Contributions from Caroline Weir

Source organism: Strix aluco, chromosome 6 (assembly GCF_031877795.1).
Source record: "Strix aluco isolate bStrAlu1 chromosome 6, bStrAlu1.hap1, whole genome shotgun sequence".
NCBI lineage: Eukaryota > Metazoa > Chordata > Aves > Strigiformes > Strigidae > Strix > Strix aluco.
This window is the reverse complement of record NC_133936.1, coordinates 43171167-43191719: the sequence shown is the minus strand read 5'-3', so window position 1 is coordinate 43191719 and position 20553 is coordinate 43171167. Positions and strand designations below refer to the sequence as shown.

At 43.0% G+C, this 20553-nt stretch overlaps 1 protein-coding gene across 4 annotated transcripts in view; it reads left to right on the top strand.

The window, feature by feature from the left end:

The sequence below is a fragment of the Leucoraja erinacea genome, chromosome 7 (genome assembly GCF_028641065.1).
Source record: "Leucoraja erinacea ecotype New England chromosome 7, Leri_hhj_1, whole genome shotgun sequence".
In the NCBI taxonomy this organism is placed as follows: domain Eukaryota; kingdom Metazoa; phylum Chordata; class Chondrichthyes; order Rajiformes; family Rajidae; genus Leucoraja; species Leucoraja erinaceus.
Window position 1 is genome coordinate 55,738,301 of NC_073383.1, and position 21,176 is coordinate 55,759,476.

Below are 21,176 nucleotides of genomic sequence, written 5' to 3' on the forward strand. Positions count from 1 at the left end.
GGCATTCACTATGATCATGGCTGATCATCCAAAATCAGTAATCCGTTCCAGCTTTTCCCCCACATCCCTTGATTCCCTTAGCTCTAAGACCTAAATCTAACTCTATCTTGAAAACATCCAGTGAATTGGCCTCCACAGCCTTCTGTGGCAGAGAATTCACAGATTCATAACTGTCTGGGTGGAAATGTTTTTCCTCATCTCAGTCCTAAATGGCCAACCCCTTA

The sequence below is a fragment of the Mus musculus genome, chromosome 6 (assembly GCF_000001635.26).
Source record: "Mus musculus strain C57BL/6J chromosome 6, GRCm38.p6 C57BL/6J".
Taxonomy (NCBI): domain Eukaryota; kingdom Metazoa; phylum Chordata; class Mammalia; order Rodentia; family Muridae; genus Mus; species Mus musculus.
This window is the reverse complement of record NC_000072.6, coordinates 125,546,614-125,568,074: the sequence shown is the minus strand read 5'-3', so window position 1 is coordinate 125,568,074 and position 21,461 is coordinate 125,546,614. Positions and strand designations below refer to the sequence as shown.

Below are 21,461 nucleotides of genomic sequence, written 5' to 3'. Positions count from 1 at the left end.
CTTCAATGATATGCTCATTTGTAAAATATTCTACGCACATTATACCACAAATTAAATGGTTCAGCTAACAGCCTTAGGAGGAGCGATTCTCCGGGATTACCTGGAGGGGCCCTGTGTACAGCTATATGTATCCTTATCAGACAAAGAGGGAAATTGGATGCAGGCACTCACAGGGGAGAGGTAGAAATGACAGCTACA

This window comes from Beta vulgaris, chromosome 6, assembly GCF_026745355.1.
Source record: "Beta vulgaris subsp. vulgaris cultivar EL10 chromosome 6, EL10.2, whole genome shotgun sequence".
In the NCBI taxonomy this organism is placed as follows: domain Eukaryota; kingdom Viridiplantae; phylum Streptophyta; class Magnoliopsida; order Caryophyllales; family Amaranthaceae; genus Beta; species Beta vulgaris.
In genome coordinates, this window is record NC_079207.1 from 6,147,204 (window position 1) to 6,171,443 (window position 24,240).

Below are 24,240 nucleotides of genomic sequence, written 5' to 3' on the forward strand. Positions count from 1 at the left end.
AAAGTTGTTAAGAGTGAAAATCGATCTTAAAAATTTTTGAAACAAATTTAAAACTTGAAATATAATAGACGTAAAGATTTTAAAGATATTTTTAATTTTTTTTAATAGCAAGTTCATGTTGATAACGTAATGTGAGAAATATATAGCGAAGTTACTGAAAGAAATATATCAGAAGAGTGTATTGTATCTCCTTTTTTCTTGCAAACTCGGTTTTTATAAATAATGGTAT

Offshore seismic surveys can lead to unintended sea turtle mortality as a result of entrapment in towed seismic gear. This includes risks from entrapment in streamer tail buoys ( large float attached to the end of each seismic cable used to monitor the location of the cables) and also potentially in some dilt floats. Mortality risks mainly relate to tail buoys with dual tow points and an open undercarriage. Such risks can be reduced through adopting appropriate design mitigation. Ketos Ecology (2009) have considered how to mitigate impacts associated with these risks. Their review has identified design avoidance options, including a preference for the use of alternative ‘turtle friendly’ designs – meaning those buoys with designs where there is no possibility of turtles becoming trapped, i.e. no subsurface gaps and appropriately positioned tow chains. Other alternative options include the fitting of ‘exclusion turtle guards’ and ‘deflector turtle guards’ to existing tail buoys that provide a risk of entrapment and/or the implementation of other measures, such as, re-locating tow points, chain placement and fitting Norwegian buoys ahead of each tail buoy. However, the effectiveness of these alternative measures is uncertain; and Ketos Ecology (2009) reported on some mortalities that occurred even with guards fitted to existing tail buoys that posed a risk for entrapment. Therefore, the key recommendation made by Ketos Ecology (2009) is for ‘turtle friendly’ designs to be used to avoid risks.